For more information on when you could be eligible to claim, please contact one of our advisors using the contact details above. You can also find out more about time limitations and exceptions that could apply.

Conveyor Belt With Sweets On It.

You must satisfy the eligibility requirements to claim personal injury compensation.

What Is A Production Line And What Industries Do You Find Them In?

You might be curious to know, ‘What is a production line?’ Essentially, it is a factory arrangement where items move through a set of sequential mechanical or manual handling operations to produce a finished product. It may involve employees, machines or equipment.

A production line might typically be found in industries such as:

  • Manufacturing.
  • Food and beverage production.
  • Technology.
  • Construction.
  • Pharmaceutical.

If you have been involved in a production line accident and would like to know if you could make an accident at work claim, speak to our advisors at any time for free advice. Additionally, if you seek legal support, you may be connected to one of our No Win No Fee solicitors.

How Could You Be Injured While Working On A Production Line?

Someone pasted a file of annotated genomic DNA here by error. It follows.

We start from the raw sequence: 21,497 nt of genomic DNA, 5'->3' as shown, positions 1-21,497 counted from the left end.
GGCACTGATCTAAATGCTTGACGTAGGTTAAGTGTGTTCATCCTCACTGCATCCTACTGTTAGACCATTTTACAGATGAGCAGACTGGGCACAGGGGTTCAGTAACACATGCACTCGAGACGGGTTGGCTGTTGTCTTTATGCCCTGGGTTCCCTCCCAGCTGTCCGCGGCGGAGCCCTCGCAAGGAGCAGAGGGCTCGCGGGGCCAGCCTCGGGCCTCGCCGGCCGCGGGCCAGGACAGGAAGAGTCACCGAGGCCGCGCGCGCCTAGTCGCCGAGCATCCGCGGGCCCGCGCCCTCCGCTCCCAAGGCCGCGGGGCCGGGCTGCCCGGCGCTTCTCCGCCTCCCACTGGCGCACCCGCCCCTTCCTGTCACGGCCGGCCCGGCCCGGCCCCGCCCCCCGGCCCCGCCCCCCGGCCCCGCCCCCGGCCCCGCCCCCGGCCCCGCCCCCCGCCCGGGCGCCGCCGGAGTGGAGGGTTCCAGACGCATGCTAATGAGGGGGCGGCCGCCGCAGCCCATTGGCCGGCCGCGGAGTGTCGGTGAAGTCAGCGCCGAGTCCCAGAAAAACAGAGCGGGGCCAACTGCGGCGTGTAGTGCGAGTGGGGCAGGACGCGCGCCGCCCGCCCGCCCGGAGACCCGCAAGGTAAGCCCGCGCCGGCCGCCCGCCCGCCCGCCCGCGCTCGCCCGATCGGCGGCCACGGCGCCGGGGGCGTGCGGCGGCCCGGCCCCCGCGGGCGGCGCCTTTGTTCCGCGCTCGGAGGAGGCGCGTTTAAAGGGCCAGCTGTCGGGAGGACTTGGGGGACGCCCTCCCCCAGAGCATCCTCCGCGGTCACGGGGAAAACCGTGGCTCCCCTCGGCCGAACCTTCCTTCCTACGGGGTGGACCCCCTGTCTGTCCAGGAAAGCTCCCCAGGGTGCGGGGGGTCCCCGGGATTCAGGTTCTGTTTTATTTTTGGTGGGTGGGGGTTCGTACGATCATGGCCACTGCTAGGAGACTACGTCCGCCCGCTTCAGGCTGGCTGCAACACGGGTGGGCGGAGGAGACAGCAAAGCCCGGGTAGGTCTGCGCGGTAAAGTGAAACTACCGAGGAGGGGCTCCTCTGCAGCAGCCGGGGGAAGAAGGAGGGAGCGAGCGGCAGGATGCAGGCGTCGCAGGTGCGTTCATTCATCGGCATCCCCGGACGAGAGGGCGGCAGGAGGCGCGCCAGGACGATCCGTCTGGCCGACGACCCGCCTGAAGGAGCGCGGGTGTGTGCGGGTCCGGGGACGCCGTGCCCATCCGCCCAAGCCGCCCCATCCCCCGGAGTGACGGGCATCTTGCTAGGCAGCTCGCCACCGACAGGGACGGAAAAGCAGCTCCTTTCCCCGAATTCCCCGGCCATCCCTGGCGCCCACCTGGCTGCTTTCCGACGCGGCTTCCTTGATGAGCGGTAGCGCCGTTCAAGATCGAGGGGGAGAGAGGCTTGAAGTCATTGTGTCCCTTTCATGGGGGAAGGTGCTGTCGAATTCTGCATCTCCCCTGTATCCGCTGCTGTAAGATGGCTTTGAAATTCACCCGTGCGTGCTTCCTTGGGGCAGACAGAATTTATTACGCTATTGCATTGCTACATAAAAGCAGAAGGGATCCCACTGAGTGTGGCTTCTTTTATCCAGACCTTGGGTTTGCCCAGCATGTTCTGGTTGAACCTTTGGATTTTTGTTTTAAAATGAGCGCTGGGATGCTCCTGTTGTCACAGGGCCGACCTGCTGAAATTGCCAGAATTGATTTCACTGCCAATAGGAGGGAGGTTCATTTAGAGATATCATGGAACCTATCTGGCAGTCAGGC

There are many ways you could be injured while working on a production line. Below, are some examples:

  • Insufficient equipment and machinery checks could result in traumatic amputations. For example, if a component malfunctions, an employee’s arm could be pulled into a dangerous part of the machine and amputated. Sufficient equipment checks should be carried out to look for wear and tear as well as malfunctioning parts to prevent an employee from being injured working on a production line.
  • Lack of personal protective equipment (PPE) could result in scalpings. If PPE is required to safely carry out your work duties, your employer must provide it for free. For example, long hair may be caught in a conveyor belt. To avoid this, your employer may provide hairnets or hats as well as have rules regarding long hair.
  • Lacerations may occur if the correct safeguards and/or shields are not in place around blades. For example, a piece of equipment may have a safety barrier that was removed for cleaning but not replaced before use.

To find out more about your eligibility to claim if you have been injured at work, contact one of our expert advisors using the contact details above.

Line Worker Using Heavy Machinery In Hardhat.

Employers must ensure the reasonable safety of all production line workers.

Ways To Prove Claims For Production Line Accidents At Work

As part of the claiming process, you should collect as much evidence as possible to support your claim that employer negligence occurred.